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DNA study: Light skin genes evolved more recently than previously thought
The Huffington Post
An ancient European hunter-gatherer man had dark skin and blue eyes, a new genetic analysis has revealed. The analysis of the man, who lived in modern-day Spain only about 7,000 years ago, shows light-skin genes in Europeans evolved much more recently than previously thought.

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Study: Jet lag, late nights and naps disrupt gene function
Forbes
Business travelers, shift workers, college students and overworked tech workers, beware. Unusual sleep patterns, particularly sleeping during the day and staying up late at night, wreak havoc with the activity of your genes, new research shows.

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MANAGED HEALTHCARE NEWS


Attracting young adults to insurance exchanges proves difficult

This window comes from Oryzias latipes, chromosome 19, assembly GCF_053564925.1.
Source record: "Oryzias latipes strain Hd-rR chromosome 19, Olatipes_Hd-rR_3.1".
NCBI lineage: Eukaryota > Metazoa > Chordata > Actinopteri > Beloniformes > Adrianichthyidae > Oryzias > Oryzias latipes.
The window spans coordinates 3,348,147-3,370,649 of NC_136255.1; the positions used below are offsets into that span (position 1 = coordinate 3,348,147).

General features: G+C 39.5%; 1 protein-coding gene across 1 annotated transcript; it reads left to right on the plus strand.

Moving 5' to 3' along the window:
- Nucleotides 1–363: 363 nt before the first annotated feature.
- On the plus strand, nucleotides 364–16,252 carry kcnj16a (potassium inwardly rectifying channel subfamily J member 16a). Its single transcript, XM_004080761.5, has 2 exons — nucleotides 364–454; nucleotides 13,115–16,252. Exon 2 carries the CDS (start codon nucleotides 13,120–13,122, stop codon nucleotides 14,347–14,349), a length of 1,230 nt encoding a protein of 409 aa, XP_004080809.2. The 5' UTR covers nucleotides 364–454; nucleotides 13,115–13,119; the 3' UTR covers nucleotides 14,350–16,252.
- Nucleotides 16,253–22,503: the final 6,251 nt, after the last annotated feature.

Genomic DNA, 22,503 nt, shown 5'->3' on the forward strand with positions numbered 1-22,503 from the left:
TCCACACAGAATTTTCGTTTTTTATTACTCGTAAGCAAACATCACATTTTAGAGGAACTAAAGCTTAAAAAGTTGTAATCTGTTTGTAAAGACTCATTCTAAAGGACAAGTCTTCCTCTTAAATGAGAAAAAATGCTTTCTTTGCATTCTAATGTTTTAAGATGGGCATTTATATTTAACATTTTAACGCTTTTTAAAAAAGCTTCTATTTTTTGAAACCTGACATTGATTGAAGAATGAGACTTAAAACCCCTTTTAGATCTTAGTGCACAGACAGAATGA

By Pamela Lewis Dolan
After a slow and rocky start, the state and federal health insurance exchanges seem to finally be taking off. By the end of December, enrollment surpassed the 3 million mark for state and federal marketplaces combined. But young adults — who many claim are key to the success of the Affordable Care Act — haven't been as eager as their older counterparts to enroll. Adults between the ages of 18 and 34 make up 40 percent of the potential market for exchange plans. But a recent report by the Department of Health and Human Services shows they only accounted for a quarter of total enrollees.
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10 places where health insurance costs the most
NPR
If you are buying health coverage in the Colorado ski resort towns, the Connecticut suburbs of New York City or a bunch of otherwise low-cost rural regions of Georgia, Mississippi and Nevada, you have the misfortune of living in the most expensive insurance marketplaces under the new health law. The 10 most expensive regions also include all of Alaska and Vermont and large parts of Wisconsin and Wyoming.
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Study: EHR beliefs tied to gender, personality
By Pamela Lewis Dolan